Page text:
Cursive divides us?! Katie Phillips@Pixabay
There’s no reason you would have known Zillah Paeth.
She was a long-time member of my church who passed away nearly two decades ago. She was elegant and sweet. Oddly, the thing I remember about Zillah was how she wrote the “Z” in her name. Her cursive was beautiful. The perfect lines with their swoops and curlicues made me swoon. Zillah’s years of signing and writing “Zs” created a piece of art that I was never able to master.
This week I read in The Atlantic that “Cursive is History.” The article was written by someone who should know: the former President of Harvard University, Drew Gilpin Faust.
Faust details how in 2010, “cursive was omitted from the new national Common Core standards for K-12 education.” In her class, Faust is now encountering students who have never had to write or read cursive.
Her examples are eye-opening. One student begged off working on a project about Virginia Woolf because it would require her to read some of Woolf’s hand-written letters. Others were asked about reading comments that professors wrote on their papers. “Many of the students found these illegible. Sometimes they would ask a professor to decipher them; more often they just ignored them.”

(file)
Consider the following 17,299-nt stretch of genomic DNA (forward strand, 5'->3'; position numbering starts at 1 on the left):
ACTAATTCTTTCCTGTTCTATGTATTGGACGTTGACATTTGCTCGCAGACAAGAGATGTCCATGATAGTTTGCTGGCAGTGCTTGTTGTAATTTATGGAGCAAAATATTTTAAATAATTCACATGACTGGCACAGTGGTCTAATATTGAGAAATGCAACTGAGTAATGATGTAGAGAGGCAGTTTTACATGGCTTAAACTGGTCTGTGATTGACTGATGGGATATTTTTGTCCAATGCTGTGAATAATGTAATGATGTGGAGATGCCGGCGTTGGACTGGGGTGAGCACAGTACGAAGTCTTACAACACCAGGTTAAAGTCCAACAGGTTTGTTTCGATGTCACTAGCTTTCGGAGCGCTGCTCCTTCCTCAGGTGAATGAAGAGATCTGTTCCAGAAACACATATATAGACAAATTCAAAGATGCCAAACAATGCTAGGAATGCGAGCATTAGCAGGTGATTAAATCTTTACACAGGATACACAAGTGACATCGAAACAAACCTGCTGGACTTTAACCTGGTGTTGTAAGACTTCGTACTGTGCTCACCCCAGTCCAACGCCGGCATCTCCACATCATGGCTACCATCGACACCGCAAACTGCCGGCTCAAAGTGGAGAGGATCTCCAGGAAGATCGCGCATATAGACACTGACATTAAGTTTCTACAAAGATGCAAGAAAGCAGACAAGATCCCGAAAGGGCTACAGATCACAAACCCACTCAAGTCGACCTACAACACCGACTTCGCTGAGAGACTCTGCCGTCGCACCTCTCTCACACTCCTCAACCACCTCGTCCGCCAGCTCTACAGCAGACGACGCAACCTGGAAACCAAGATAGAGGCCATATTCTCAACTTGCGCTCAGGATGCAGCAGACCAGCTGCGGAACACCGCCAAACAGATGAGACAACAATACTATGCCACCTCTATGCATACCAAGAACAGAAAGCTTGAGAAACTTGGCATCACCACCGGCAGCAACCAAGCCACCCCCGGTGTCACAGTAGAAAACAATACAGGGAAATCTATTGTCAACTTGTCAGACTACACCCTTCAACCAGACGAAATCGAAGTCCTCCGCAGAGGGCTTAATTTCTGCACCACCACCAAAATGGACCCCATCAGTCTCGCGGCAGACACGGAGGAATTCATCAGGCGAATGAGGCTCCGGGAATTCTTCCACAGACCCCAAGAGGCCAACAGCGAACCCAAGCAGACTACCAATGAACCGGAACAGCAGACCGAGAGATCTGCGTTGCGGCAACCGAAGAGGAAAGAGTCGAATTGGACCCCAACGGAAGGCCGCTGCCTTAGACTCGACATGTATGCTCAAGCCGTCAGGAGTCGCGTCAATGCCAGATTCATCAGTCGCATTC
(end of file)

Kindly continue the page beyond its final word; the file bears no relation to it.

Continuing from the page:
It seems cursive just might be the new Cyrillic.
What does the demise of cursive handwriting mean for you?
I am a huge proponent of handwritten notes. Who doesn’t like getting one?
Well…apparently if it’s in cursive and you’ve never been taught how to read cursive, it might go unread all together.
It’s not all that welcomed. Shock! Dismay!
You don’t want that to happen.
Consider the following before you write a thank you note or a word of encouragement:
- Which generation are you writing to?
- Which would that person prefer: cursive or print?
- Is your cursive legible?
- Can you just as easily print your message?
If you’re still of the generation that learned cursive (curse you “Q”!), it may be time to adapt to the next generation who did not. The point of a thank you letter or a note of encouragement is to convey gratitude or empathy. It is not to make a point. Nor is it to force someone to decipher letters that to them just might look like ancient hieroglyphics.
Go ahead and write a note to a Gen Z-er today. While you do that, I will – in Zillah’s memory – work to conquer the cursive Z. Only 9,999 tries to go.